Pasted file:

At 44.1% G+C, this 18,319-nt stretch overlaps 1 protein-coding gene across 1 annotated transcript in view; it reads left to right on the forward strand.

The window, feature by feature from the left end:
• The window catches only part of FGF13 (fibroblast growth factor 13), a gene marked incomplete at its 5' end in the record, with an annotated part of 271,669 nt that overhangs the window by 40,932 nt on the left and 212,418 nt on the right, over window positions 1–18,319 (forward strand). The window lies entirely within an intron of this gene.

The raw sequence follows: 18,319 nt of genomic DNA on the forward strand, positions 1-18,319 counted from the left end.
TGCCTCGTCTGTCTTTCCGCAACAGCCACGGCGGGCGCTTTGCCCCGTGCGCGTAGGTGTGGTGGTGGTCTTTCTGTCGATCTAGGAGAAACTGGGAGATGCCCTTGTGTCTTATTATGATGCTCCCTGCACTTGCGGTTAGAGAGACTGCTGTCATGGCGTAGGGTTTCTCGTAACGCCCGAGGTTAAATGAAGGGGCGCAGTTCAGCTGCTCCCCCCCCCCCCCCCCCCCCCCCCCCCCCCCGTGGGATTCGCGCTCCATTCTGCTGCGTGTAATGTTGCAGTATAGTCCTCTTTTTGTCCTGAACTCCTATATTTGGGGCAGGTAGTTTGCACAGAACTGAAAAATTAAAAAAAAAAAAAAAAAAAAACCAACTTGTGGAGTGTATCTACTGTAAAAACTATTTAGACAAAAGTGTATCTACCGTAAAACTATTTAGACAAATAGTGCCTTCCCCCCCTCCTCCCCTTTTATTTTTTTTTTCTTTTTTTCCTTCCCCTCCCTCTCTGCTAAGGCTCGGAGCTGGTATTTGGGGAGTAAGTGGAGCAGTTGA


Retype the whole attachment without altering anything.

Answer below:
At 44.1% G+C, this 18,319-nt stretch overlaps 1 protein-coding gene across 1 annotated transcript in view; it reads left to right on the forward strand.

The window, feature by feature from the left end:
• The window catches only part of FGF13 (fibroblast growth factor 13), a gene marked incomplete at its 5' end in the record, with an annotated part of 271,669 nt that overhangs the window by 40,932 nt on the left and 212,418 nt on the right, over window positions 1–18,319 (forward strand). The window lies entirely within an intron of this gene.

The raw sequence follows: 18,319 nt of genomic DNA on the forward strand, positions 1-18,319 counted from the left end.
TGCCTCGTCTGTCTTTCCGCAACAGCCACGGCGGGCGCTTTGCCCCGTGCGCGTAGGTGTGGTGGTGGTCTTTCTGTCGATCTAGGAGAAACTGGGAGATGCCCTTGTGTCTTATTATGATGCTCCCTGCACTTGCGGTTAGAGAGACTGCTGTCATGGCGTAGGGTTTCTCGTAACGCCCGAGGTTAAATGAAGGGGCGCAGTTCAGCTGCTCCCCCCCCCCCCCCCCCCCCCCCCCCCCCCCGTGGGATTCGCGCTCCATTCTGCTGCGTGTAATGTTGCAGTATAGTCCTCTTTTTGTCCTGAACTCCTATATTTGGGGCAGGTAGTTTGCACAGAACTGAAAAATTAAAAAAAAAAAAAAAAAAAAACCAACTTGTGGAGTGTATCTACTGTAAAAACTATTTAGACAAAAGTGTATCTACCGTAAAACTATTTAGACAAATAGTGCCTTCCCCCCCTCCTCCCCTTTTATTTTTTTTTTCTTTTTTTCCTTCCCCTCCCTCTCTGCTAAGGCTCGGAGCTGGTATTTGGGGAGTAAGTGGAGCAGTTGA